Next came the bonded bullets. The Swift Scirocco was the first commercially available bonded bullet, and it is still in use today. Another early bonded bullet was the Trophy Bonded Bear Claw. I had the good fortune to meet the inventor of the Trophy Bonded bullet, Jack Carter, a number of years back and to discuss bullet construction and performance with him. Unlike the original cup-and-core bullets, the lead is actually chemically bonded to the jacket in bonded bullets. This offers better weight retention as the lead core and jacket expand together rather than independently, even with high-velocity impacts, and these bullets typically retain in excess of 90 per cent of their weight. Additionally, they typically expand to one-and-a-half to two times their original size when impact velocities are kept above 1,800 feet per second.
The newcomers to the bullet game are mono-metal bullets. As the name implies, they are constructed from one type of metal, usually copper or guilding metal, and they are the king of weight retention and penetration. These are not the non-expanding solid bullets often associated with African dangerous game, but a solid copper bullet with a hollow point designed to expand very rapidly upon impact, even on deer-sized game. Most of the newer mono-metals have a polymer tip to further aid in expansion. Mono-metals are extremely tough and hold together well with high-velocity impacts; but on the downside, they do need impact velocities in excess of 2,000 feet per second to expand and penetrate reliably. Tales of mono-metals being so tough that they pencil right through animals at close range are ridiculous and demonstrate a poor understanding of physics. If you are going to see expansion problems with a mono-metal, it will be when impact velocities dip too low. At high speed, they expand rapidly and violently.
So, does a large-calibre bullet cause excessive meat damage? Well, it truly is all about the bullet. Sure, a larger calibre makes a larger initial wound channel, but with bullets like the more frangible cup-and-cores, that fragment as they pass through tissue, they are going to cause far more damage to meat than a bullet that retains its weight well. Also, high velocities cause more meat damage than lower velocities with bullets of equal size and style. As the bullet passes through tissue, fluid is displaced and a secondary wound channel is created. The faster the bullet is travelling, the larger the secondary wound channel and the more bruising and bleeding in the tissue. It quickly becomes obvious that you need to select a bullet style for the type of game, range and velocity you are shooting. With proper bullet selection and placement, meat damage from a .375 H&H can be significantly less than that from a .25-06. Often, professional hunters in Africa will have their clients shoot smaller animals with the 375 H&H with a solid bullet to prevent excessive damage to capes destined for a taxidermist. Shoot those same animals with a small, fast cup-and-core and you could likely put your fist in the exit hole.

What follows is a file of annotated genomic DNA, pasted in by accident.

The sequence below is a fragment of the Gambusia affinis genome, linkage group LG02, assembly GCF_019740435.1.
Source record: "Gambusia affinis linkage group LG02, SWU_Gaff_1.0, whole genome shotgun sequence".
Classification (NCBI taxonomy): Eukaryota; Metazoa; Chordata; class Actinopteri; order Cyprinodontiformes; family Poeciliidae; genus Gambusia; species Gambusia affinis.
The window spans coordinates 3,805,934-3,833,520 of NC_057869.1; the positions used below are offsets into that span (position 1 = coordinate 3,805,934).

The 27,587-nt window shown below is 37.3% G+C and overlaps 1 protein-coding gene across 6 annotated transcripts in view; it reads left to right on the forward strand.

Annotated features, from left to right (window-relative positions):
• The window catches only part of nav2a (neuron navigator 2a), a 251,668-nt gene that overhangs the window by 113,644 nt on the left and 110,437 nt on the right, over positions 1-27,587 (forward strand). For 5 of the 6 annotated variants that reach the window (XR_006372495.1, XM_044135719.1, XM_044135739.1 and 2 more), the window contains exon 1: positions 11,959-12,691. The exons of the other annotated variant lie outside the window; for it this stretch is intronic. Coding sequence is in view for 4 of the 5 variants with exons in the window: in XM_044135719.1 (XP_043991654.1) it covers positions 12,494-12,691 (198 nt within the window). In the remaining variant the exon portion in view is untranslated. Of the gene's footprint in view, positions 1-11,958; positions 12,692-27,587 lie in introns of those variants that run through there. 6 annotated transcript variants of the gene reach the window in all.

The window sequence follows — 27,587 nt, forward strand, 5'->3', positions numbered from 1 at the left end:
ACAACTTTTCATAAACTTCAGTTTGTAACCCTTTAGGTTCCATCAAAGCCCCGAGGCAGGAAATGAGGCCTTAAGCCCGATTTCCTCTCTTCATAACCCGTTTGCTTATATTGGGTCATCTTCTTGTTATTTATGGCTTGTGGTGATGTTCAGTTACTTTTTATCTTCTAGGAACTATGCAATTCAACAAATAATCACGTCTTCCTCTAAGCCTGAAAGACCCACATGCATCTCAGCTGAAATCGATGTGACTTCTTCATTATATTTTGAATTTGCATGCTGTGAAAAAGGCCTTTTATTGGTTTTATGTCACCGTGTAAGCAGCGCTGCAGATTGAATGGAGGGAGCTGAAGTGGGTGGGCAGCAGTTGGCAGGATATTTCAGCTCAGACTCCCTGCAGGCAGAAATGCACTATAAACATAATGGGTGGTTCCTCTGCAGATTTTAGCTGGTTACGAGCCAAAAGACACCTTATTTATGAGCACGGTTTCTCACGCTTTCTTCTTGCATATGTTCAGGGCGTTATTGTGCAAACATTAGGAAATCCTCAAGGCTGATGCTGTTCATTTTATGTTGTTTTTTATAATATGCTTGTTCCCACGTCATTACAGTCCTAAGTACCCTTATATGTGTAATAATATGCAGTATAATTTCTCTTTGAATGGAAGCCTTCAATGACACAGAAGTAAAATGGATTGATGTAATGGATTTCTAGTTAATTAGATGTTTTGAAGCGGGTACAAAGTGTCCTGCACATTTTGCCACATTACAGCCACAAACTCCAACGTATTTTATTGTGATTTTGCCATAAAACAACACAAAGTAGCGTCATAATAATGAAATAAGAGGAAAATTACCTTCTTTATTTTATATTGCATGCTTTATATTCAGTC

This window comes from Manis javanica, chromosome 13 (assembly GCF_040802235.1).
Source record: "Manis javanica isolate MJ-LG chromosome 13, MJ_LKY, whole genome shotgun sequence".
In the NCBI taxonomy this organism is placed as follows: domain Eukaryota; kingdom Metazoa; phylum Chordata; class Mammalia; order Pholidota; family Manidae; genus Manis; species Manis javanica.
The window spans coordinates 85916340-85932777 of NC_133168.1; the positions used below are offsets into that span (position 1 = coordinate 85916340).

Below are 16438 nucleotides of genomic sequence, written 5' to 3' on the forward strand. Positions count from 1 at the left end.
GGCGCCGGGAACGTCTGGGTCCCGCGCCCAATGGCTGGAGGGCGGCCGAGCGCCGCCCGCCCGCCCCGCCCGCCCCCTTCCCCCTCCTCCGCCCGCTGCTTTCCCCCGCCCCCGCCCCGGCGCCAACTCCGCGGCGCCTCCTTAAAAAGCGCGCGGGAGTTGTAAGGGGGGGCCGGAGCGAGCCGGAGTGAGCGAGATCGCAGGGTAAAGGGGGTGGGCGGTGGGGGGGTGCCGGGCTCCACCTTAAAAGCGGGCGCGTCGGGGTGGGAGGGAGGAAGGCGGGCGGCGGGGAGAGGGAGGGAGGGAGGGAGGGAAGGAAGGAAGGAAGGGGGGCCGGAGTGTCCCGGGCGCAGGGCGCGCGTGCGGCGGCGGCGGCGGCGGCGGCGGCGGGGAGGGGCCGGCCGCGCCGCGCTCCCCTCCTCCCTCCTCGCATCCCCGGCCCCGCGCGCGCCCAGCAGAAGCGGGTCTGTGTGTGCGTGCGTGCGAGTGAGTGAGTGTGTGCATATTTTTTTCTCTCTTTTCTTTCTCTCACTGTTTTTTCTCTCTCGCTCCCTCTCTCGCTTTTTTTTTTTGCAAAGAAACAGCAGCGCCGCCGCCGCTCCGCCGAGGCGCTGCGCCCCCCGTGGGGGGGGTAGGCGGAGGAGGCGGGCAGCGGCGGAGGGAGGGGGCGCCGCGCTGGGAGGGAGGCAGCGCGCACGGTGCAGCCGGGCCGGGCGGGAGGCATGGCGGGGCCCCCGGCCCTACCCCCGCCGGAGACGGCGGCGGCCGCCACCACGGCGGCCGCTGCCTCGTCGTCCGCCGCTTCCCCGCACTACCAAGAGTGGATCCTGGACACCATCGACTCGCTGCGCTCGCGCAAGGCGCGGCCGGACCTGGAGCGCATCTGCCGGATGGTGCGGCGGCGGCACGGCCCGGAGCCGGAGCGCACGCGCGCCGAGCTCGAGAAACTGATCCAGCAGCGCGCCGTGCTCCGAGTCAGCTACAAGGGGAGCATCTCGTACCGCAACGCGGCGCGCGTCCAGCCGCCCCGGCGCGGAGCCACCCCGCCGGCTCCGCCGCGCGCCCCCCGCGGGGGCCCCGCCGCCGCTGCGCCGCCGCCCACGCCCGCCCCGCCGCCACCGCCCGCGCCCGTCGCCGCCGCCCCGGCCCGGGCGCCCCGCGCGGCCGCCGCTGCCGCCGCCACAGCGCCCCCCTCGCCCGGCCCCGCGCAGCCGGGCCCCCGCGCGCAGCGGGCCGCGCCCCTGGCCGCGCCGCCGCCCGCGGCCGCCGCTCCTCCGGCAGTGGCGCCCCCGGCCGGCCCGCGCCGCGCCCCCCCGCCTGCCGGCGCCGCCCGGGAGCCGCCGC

What about how rapidly a bullet kills an animal? I laugh when I read people going on about how every animal they’ve killed has never moved from the tracks it was standing in. Sure, some animals fall on the spot, but far more will run off a short distance before expiring. If you haven’t experienced this, you haven’t hunted much. When animals drop on the spot, it’s typically from a disruption to the central nervous system, as with a brain or spine shot. Even an animal shot in the shoulder will often drop right on the spot, but rarely is death instant. But with soft-tissue hits in the lungs and heart, it’s common for the animal to run a short distance as it bleeds out. That bleed out happens more rapidly with bullets that fragment, like the cup-and-cores, as there is far more tissue damage than from a bullet that retains the bulk of its weight. Animals shot in the lungs with a bonded or mono-metal bullet will often run a considerable distance, as the initial tissue damage is not as extensive. These bullets are no less lethal, but death often takes a second or two longer to occur. A deer on the run can cover a lot of ground in two seconds.